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UK Election 2019 Series - The Green Party


This is the fourth post in my series on UK political parties during the lead-up to the 2019 UK General Election, which will look at The Green Party.

In my eyes, the Green Party has two big strengths; the fact that it puts the climate emergency first and foremost, and the second is that along with the climate emergency, it also wants to try and implement some other more 'out there' ideas, like a four day working week, and a basic income.

Both these concepts are hugely controversial and fairly easy pickings for journalists and other politicians, since they're ideas that involve fundamental changes in how society works, so they're hard to explain and defend in snappy soundbites. While I'm not fully sold on the Green's policy, I do believe that lots of their ideas have merit.

Treat an emergency like an emergency

Let's look at the climate emergency first. It's clear that as a species, we need to change how we organise ourselves. Essentially, the current world economy is horrifically unsustainable, but in a way that is hard to see on a daily basis if you live in a first-world country like the UK. It's clear to pretty much everybody that doesn't out-right deny science, that we need to make big changes, but what's contentious, is when the Government needs to start making them.

On Radio 4 the other day, a journalist asked a Green party spokesperson why the UK should start to greenify its economy now while other countries like China aren't doing so. This is an age-old rebuttal to climate action; a prime reason why Trump is pulling the US out of the Paris agreement, and also a big reason why the US failed to ratify the Kyoto agreement in 2001.

I don't accept the premise behind this question, which is that there's some kind of competition going on between each country in the world. This implies that whoever 'invests first' in greenifying the economy will lose out relative to other countries. The question is phrased in a way that implies 'greenifying' is a bad thing, a bitter pill to swallow just because the doctor told you to. This is false.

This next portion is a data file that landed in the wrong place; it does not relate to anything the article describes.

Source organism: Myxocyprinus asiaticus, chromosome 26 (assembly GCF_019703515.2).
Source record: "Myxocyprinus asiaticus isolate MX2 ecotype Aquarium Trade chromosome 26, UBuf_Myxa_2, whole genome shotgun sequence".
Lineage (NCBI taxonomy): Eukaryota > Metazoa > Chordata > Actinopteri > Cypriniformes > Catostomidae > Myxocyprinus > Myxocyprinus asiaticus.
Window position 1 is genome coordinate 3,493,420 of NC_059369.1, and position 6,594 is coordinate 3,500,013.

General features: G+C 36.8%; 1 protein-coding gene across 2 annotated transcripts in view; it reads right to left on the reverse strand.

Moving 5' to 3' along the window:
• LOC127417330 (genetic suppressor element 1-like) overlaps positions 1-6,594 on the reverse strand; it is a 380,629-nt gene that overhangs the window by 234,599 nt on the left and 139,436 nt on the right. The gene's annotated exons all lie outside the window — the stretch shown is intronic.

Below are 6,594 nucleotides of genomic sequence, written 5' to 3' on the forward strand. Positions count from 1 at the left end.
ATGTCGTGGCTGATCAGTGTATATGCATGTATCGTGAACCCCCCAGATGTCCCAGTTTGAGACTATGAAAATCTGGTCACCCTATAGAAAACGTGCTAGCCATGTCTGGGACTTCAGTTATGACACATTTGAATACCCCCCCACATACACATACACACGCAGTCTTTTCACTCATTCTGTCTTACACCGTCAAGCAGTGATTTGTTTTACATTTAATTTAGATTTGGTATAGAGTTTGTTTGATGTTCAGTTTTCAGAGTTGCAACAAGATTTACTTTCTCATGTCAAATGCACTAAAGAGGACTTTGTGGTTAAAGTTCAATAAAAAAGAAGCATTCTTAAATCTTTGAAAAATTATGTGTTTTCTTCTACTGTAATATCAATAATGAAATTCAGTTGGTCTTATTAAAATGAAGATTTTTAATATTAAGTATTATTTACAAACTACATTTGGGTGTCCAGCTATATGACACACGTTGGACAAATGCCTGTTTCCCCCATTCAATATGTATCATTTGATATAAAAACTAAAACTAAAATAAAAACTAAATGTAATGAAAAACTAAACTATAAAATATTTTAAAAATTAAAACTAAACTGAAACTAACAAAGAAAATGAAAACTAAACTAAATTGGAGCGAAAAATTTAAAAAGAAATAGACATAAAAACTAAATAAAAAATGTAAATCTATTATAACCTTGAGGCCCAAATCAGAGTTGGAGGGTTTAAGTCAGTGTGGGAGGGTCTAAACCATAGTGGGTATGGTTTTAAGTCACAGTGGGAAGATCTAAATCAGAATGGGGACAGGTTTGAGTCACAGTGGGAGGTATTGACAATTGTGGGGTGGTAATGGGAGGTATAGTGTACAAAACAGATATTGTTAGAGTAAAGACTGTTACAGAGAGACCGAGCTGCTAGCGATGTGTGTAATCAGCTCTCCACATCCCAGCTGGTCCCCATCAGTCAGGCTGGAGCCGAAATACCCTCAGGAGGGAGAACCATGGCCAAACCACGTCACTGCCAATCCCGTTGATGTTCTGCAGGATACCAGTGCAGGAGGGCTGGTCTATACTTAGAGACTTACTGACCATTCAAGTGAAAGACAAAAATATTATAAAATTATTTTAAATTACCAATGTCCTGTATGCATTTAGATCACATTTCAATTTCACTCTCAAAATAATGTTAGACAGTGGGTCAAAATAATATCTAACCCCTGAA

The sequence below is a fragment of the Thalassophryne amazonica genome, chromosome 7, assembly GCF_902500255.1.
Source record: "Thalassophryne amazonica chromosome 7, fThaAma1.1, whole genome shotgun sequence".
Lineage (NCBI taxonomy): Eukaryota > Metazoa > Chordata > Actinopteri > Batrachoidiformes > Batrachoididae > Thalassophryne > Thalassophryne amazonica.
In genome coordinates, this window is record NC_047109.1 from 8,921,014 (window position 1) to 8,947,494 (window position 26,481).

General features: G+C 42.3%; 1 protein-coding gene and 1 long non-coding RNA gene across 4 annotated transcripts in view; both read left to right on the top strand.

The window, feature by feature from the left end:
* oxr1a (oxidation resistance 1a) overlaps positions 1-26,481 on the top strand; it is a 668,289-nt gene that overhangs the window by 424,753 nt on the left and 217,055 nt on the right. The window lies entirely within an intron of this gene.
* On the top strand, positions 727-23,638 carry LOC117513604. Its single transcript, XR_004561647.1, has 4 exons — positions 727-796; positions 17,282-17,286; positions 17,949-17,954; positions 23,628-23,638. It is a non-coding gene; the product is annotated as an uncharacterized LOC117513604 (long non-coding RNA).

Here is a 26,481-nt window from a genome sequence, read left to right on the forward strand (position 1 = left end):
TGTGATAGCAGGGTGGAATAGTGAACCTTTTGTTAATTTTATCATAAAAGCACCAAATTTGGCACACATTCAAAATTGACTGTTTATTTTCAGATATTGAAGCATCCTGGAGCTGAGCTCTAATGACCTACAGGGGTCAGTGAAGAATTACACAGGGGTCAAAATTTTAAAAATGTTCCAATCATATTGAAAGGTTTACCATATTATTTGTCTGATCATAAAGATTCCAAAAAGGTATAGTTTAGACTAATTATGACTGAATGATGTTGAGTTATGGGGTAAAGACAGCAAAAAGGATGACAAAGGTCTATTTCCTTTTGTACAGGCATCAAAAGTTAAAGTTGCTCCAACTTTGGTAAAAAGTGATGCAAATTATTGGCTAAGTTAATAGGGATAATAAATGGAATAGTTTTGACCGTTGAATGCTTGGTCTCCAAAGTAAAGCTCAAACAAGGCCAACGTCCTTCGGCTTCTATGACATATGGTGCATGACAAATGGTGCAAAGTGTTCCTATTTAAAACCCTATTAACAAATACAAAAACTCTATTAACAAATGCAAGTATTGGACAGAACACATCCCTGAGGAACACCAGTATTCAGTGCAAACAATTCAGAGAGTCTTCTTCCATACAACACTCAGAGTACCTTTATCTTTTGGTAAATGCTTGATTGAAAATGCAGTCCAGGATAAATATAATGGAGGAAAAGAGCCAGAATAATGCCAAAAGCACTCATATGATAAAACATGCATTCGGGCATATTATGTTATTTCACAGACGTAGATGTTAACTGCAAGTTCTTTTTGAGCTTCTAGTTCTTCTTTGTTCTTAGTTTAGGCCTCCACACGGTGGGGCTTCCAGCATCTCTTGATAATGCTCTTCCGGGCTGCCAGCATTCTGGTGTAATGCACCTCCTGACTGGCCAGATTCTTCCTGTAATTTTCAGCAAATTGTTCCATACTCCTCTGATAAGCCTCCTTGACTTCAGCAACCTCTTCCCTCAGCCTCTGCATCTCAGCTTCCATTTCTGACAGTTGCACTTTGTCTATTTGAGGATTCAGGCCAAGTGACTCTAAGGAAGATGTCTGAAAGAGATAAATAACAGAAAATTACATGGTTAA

Many 'green' technologies are profitable now (especially in the renewable energy sector), and though clean and carbon neutral tech has an upfront cost (like, well, anything), it also has many benefits which often outweigh the costs. One example is air pollution in big cities (and even small towns on still, foggy mornings) causing lung problems which have to be treated by the NHS. In this case, reducing air pollution through 'greening' can offset the cost of investment against the cost of care (which should include the upfront cost of hospitals, chemotherapy, doctor's time as well as indirect costs such as lost work time). This means that when you do a holistic and complete calculation, there are lots and lots of really good investment opportunities that bring a net benefit for society. Plus, who doesn't want shiny new technology?

The way that humanity has run the world from the time of the industrial revolution to today has been to profit off of the planets resources in the short term, and pay the price in the long term. Unfortunately for us, this debt is intergenerational, and now it's beginning to come due. As a result, the UK (and the world) will over the next century, have to invest massively with two goals; reduce further damage to the environment and mitigate existing damage. There's no ifs or buts about it; these investments and changes will have to be made because otherwise the world will be unable to support a population as large as what we have today. Therefore, the most rational thing to do is to pay off the debt as quickly as possible in order to avoid paying lots of interest.

So following that logic, there is a great business opportunity to be had here. By investing early, there is the opportunity to ensure that British companies have the necessary capital to start to create solutions for this transition, so that UK companies can help (and sell to) other countries when they come to make the same transition.

Finally, to take no action, is to directly harm future generations of human beings, who will be born into a planet beset by problems of mass climate-driven migration, wars over scarce resources, extreme weather (even in habitable places), low biodiversity and polluted spaces. One nice thing about democracy, is it distills the decision making power to avert that future down into a simple tick at the voting booth.

Other policies

So even if you are convinced that the UK should make the investment into green technology now (while international interest rates for loans are extremely low, don't forget), what about the Green party's other policies?

If you're on the center-right side of the political spectrum, then crazy ideas like four-day working weeks, or universal basic income might fly in the face of all that you believe. While I'm fairly amenable to a four day week myself (I currently work four days a week, and study for a masters degree in the remaining day, and it's great so far!), some of their policies are objectively rather experimental (UBI is a good example).

The saving grace, however, is that it's extremely unlikely that the Green party would get a majority in parliament, and since they're almost certainly to continue to be a minority party (at least after this election), then presumably they will work primarily to achieve their main policy goal, which is to implement a green transition for the UK. You may be able to tell that I believe this to be an overwhelmingly good thing. Likewise, they will likely support policies that have similar aims to their own policies, even if they are watered down. They are policies that try to reduce inequality, improve education, create secure jobs etc, most of which I think are good ideas.